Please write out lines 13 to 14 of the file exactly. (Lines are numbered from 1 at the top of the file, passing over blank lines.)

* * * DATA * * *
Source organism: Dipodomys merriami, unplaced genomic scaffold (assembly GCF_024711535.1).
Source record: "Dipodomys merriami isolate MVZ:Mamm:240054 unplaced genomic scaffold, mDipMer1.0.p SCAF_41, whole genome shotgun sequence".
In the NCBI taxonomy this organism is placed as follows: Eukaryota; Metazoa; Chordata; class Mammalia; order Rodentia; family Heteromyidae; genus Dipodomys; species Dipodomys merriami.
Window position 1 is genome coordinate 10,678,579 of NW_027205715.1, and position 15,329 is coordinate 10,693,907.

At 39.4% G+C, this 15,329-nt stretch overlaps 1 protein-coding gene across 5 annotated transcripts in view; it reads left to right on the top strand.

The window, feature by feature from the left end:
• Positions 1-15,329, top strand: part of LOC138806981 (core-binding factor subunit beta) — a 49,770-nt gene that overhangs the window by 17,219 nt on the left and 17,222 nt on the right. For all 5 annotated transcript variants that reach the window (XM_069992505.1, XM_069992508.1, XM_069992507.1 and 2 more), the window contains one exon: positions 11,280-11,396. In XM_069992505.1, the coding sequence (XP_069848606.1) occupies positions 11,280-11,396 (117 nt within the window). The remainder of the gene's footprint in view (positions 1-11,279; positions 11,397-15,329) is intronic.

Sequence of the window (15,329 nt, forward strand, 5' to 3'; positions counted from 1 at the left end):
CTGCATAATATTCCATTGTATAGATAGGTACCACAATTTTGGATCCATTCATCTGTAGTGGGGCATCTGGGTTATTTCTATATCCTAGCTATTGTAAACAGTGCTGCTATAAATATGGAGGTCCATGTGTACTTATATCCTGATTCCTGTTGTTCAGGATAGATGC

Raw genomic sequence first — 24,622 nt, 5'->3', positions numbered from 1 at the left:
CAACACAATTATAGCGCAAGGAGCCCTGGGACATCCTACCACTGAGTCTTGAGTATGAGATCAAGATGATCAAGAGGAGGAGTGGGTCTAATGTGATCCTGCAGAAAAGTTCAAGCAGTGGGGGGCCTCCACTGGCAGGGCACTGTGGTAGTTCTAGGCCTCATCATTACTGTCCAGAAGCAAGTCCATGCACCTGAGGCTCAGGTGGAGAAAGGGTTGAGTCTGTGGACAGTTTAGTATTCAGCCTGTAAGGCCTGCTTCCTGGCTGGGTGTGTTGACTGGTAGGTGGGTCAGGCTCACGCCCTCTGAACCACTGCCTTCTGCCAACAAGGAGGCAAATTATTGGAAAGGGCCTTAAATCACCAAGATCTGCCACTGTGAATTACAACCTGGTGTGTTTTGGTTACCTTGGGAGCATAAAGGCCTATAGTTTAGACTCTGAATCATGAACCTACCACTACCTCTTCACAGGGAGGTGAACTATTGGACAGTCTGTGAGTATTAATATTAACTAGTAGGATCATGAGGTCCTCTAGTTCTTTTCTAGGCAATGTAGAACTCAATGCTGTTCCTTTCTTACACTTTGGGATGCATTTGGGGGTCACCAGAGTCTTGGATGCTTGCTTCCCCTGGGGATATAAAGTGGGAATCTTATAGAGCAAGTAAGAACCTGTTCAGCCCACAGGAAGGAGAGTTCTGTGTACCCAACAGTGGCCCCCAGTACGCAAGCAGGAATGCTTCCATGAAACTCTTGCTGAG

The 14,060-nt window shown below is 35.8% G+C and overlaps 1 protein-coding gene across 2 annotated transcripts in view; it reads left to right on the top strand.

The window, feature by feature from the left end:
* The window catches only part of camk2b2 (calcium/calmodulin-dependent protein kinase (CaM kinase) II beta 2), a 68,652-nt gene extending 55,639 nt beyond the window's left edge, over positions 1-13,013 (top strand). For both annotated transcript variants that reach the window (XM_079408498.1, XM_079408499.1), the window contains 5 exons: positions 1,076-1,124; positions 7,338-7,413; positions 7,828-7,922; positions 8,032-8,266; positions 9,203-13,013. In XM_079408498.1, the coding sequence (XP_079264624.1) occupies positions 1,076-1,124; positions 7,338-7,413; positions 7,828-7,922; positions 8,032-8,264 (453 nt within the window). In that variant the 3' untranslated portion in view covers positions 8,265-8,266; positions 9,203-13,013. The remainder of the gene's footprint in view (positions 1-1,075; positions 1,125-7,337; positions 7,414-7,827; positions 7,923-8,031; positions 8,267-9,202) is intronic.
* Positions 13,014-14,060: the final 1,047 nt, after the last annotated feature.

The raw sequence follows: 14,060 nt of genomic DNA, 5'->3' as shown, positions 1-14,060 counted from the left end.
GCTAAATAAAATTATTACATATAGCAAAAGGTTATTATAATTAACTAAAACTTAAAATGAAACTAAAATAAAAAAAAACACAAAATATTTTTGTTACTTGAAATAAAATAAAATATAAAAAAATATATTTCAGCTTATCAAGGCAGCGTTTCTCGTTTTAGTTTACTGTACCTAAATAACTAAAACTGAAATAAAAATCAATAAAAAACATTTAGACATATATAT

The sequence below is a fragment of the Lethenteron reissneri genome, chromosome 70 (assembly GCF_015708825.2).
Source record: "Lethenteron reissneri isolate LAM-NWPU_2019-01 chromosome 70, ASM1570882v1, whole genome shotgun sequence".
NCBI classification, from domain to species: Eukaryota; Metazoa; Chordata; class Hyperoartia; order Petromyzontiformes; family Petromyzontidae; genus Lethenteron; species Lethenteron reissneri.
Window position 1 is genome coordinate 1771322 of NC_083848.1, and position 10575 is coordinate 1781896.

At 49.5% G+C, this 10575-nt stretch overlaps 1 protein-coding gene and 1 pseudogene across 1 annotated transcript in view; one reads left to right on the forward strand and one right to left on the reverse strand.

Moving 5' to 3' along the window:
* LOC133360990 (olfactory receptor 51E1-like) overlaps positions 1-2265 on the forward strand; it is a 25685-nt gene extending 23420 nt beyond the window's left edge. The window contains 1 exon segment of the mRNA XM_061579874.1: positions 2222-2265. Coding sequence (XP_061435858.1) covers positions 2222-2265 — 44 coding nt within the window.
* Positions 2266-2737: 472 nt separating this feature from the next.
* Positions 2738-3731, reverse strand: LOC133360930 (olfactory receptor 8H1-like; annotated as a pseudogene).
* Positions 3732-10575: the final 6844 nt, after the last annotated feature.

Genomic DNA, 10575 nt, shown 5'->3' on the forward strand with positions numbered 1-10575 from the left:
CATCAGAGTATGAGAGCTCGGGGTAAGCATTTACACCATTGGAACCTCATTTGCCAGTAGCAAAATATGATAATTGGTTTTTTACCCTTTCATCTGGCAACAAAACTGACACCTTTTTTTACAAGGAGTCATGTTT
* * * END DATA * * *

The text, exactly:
The window, feature by feature from the left end:
* The window catches only part of camk2b2 (calcium/calmodulin-dependent protein kinase (CaM kinase) II beta 2), a 68,652-nt gene extending 55,639 nt beyond the window's left edge, over positions 1-13,013 (top strand). For both annotated transcript variants that reach the window (XM_079408498.1, XM_079408499.1), the window contains 5 exons: positions 1,076-1,124; positions 7,338-7,413; positions 7,828-7,922; positions 8,032-8,266; positions 9,203-13,013. In XM_079408498.1, the coding sequence (XP_079264624.1) occupies positions 1,076-1,124; positions 7,338-7,413; positions 7,828-7,922; positions 8,032-8,264 (453 nt within the window). In that variant the 3' untranslated portion in view covers positions 8,265-8,266; positions 9,203-13,013. The remainder of the gene's footprint in view (positions 1-1,075; positions 1,125-7,337; positions 7,414-7,827; positions 7,923-8,031; positions 8,267-9,202) is intronic.